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With disastrous results expected, I configured Raspbian with no GUI (all memory to the system) with LAMP, Webmin, and Samba. It works very well albeit slower than my dual core LAMP, and Webmin shows Real memory 438.26 MB total, 78.43 MB used. It is stable too. It has been on for days snapping images with the camera, and I still get greeted with Login via putty. =)

I want to write a web app that allows me interactive control of the camera (Raspberry Pi Camera Module) through a web interface, but here is where I got stuck. I know PHP, but new to python, perl, etc. I looked at frameworks but I am new to them too, as well as CGI.

So I am looking for direction for sure. A path to follow. There seems to be a wide diversity available on this subject and I am not sure which path to follow. I absolutely do not mind learning a new language if needed, I just do not know where to start.

I suppose I could write it in PHP, researching all the ways to execute CLI from PHP and read the results, but I have seen on youtube and read here and other forums about so many other wonderful ways to interact with my Raspbian via code in a web interface.

I hope someone posts a link, suggest a framework, a language, that will open up some doors for me.

I sincerely thank you for your time!

Hop

EDIT: Camera I use is the Raspberry Pi Camera Module

  • How are you controlling the camera now? Through a command line utility? Does the camera also have an API for controlling it? If so, what languages does it support? – Doug Richardson Aug 25 '13 at 1:29
  • Yes, I am using raspistill. I am unaware of an API yet. – HopWorks Aug 25 '13 at 18:47
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As Doug Richardson hints, what you ideally want to do is access the camera programmatically as opposed to making system() type calls controlling a CLI application. The advantage of this is it is more flexible: for example, if any interaction or feedback is required, controlling an external application requires pipes -- much less awkward would be a set of functions you could call from your own code, with parameters and different return types to do different things. This is what an application programming interface (API) is; very commonly on open source platforms like linux, if you have a CLI utility that does something, it is built using a library which contains the API, and you can use that same library to do the same things as the CLI tool, via the same function calls that the tool itself uses internally.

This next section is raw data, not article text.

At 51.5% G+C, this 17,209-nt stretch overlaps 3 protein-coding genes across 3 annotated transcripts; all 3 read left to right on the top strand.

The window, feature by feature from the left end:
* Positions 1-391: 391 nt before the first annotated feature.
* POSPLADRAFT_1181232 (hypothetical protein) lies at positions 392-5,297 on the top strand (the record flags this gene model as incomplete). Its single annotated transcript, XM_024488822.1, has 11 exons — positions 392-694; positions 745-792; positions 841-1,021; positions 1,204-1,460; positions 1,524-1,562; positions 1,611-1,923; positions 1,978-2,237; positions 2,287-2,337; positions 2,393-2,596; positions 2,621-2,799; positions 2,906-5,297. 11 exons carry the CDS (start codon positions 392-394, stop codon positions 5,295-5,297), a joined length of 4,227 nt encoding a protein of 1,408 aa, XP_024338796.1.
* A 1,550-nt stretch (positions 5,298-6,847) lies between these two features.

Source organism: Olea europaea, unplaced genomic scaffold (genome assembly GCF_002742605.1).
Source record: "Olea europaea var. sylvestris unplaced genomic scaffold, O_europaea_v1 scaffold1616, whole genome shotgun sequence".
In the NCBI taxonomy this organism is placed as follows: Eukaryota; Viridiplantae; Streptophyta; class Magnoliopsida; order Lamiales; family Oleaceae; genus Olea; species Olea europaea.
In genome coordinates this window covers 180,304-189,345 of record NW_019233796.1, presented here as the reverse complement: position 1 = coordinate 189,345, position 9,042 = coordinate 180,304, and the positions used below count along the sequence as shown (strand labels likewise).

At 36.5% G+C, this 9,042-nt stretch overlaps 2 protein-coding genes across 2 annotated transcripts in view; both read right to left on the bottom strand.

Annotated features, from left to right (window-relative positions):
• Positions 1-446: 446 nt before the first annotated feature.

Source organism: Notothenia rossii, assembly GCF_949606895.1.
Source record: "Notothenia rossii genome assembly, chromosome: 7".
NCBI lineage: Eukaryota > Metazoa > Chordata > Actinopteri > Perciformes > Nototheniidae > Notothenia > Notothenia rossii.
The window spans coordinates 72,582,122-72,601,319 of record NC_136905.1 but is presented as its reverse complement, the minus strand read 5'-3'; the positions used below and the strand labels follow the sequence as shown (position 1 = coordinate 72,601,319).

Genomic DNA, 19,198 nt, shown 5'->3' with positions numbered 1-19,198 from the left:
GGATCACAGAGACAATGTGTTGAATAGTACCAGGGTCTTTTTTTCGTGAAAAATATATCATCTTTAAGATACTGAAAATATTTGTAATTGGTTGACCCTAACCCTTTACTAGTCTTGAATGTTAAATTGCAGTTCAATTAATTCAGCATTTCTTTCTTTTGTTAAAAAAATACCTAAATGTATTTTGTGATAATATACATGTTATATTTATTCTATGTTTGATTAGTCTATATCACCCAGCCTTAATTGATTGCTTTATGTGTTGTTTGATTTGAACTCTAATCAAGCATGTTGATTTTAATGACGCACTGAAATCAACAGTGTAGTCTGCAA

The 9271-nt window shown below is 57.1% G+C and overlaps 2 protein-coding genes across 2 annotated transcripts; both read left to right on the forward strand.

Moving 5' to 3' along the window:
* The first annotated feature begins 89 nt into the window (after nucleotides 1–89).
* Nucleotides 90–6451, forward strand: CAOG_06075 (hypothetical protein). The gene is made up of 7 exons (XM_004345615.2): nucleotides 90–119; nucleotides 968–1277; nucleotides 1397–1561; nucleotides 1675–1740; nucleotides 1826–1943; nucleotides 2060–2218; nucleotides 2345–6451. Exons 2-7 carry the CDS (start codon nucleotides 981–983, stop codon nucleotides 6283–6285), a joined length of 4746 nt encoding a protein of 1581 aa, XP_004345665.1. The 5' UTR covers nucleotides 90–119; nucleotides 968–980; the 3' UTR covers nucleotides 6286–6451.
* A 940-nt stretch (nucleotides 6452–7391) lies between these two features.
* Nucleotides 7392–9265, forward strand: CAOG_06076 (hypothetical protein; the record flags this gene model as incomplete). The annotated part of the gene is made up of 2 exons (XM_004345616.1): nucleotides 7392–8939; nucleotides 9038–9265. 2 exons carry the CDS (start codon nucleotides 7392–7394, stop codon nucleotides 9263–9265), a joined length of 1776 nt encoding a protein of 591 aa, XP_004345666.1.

You don't mention much about the camera you are using. Is it connected via USB or MIPI/CSI? If the former, there will certainly be an API available in C and possibly python and perl as well. I believe since PHP developed primarily as a web programming language it lacks in this realm (but who knows?).

In the end what you are doing with the camera may be so simple that this is not all that necessary, but it is still worth looking into, or at least being aware of, since it is API's and protocols that govern the interaction of the various parts of the system (and as a programmer, it benefits you to know about them). It may also be that at this time the API is inaccessible to you -- e.g., if it is only in C, I think you have two choices, write an apache module (requires you learn C and the Apache C API), or port the library to python or php by writing a module for them (python and php modules can be written in C, meaning you've exported the C interface into another language; the same thing applies to perl, ruby, java, etc. -- if you have a C lib, it can be translated directly into any other language on the system via that language's C API), which requires you learn C and have a strong grasp of the other language. Depending on your time (read: it will take a lot) and interests, these may or may not be options for you.

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If I wanted to make a web api controllable raspberry pi camera, I'd:

  1. Study the RaspiStill.c source code. Apparently it uses OpenMAX to control the camera.
  2. Install the nginx http server on my raspberry pi
  3. Write a FastCGI module in C
  4. Configure nginx to use the FastCGI module I just wrote.

The FastCGI module will handle the requests and then perform operations on the camera. I have a simple FastCGI example here, though it was written for OS X so you'll have to make a few changes before compiling it on linux.

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